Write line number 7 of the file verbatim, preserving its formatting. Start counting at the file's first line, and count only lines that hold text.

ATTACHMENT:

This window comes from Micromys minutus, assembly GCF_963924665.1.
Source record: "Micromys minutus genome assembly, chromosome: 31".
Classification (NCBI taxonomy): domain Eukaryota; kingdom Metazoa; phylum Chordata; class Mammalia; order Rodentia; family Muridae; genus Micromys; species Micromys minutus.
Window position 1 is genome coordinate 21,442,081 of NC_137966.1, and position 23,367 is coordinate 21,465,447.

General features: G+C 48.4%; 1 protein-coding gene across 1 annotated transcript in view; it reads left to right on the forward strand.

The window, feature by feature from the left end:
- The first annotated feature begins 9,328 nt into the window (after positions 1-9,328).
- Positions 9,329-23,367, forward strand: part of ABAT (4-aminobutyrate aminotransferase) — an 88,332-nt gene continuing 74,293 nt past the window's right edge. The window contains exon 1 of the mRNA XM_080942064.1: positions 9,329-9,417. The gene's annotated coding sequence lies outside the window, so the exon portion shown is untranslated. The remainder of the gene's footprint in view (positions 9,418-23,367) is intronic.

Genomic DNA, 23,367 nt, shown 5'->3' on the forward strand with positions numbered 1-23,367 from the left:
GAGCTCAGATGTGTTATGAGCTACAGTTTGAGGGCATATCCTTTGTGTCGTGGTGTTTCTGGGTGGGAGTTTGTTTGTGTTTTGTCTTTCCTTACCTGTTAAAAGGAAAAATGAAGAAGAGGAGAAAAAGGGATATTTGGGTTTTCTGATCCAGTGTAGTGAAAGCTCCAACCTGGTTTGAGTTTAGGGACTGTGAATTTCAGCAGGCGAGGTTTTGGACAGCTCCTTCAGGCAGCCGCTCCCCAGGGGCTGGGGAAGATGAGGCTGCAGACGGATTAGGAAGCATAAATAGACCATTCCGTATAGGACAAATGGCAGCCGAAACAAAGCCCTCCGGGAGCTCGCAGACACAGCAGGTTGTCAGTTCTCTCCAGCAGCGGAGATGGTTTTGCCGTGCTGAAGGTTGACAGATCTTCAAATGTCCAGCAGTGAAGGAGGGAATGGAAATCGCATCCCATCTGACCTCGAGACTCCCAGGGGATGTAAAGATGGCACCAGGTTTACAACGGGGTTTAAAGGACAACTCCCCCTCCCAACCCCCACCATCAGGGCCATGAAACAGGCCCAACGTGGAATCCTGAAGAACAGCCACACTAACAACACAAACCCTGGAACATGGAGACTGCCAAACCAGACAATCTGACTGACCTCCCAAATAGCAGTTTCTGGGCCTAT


- The first annotated feature begins 9,328 nt into the window (after positions 1-9,328).